If you receive a letter in the mail from the IRS, it doesn’t necessarily mean you’re in trouble. They could be sending you a refund check. Or they could be contacting you to say that, after reviewing your tax return, they’ve found that you may be entitled to a higher refund than you’d claimed.
However, in most other cases, the IRS will contact you to warn you that something is—or could be—wrong, and you need to take action. In today’s post, we outline some basic things to be aware of when you receive an IRS letter.
Common IRS letters
You may receive a Notice of Intent to Levy or a Notice of Federal Tax Lien—both of which mean that the IRS is making a claim on your property for your failure to pay back taxes. However, you will never receive such notices out of the blue. The IRS will always send you warning notifications in advance.
You could also receive an IRS audit letter—advising you that, due to suspicious claims in your tax return, the IRS is going to conduct a thorough investigation into your finances.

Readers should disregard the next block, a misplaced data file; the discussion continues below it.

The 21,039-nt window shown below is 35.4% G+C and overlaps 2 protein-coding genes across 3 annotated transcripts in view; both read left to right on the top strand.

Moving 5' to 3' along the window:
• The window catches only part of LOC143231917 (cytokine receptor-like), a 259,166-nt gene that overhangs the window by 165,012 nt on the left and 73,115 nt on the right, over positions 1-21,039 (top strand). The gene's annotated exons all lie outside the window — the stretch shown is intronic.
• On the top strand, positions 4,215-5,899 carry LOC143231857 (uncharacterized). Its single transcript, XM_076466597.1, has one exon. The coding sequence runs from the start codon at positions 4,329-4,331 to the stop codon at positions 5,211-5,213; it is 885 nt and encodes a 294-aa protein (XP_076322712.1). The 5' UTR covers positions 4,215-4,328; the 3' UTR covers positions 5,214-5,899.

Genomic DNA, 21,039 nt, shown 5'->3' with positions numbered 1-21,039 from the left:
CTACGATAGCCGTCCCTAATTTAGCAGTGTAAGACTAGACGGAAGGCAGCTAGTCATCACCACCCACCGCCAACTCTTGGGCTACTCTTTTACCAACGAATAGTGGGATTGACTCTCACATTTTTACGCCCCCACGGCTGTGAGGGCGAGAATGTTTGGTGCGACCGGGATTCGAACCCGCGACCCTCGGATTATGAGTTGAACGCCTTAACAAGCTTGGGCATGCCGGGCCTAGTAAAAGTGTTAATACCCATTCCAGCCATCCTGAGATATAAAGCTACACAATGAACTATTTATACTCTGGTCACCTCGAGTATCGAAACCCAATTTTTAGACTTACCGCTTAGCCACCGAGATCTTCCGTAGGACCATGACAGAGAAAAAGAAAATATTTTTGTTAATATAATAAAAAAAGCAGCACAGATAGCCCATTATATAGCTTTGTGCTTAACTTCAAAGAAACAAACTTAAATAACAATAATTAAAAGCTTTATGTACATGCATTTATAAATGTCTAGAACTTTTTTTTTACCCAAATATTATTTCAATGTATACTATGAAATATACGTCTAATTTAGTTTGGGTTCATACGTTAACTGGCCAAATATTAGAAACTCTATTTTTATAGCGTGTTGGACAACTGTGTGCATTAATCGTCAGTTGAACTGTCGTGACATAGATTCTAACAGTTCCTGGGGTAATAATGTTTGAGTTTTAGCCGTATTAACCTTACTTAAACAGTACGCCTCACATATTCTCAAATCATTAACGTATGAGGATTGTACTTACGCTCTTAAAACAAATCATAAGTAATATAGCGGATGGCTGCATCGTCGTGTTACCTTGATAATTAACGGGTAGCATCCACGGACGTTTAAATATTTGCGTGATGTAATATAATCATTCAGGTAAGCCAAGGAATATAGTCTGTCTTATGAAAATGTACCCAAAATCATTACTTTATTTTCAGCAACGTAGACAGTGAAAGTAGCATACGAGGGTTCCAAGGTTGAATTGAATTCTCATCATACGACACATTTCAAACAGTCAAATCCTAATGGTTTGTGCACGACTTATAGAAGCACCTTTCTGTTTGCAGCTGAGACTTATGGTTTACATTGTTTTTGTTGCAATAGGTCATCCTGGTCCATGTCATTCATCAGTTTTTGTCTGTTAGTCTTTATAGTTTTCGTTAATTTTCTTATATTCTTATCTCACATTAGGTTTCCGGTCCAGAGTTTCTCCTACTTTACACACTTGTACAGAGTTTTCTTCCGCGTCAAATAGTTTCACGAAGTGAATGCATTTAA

What you should do
Anytime you receive a letter from the IRS, it’s always worthwhile to hold onto it—and keep it with your tax records. It’s important to follow any instructions included in the letter—and be sure to adhere to any deadlines, in order to avoid penalties. Contacting an experienced tax attorney can be extremely useful to help you navigate through serious tax issues.
Is the letter legit?
These days, the majority of scammers who impersonate the IRS target their victims through phone or email. However, receiving a fraudulent letter from someone claiming to represent the IRS isn’t impossible.
If you receive a letter that makes suspicious, threatening or unexpected claims, it never hurts to double-check its validity. Go to the IRS website and check that the contact information listed online matches that on the letter. You can also call the IRS directly and ask them to confirm the authenticity of the letter.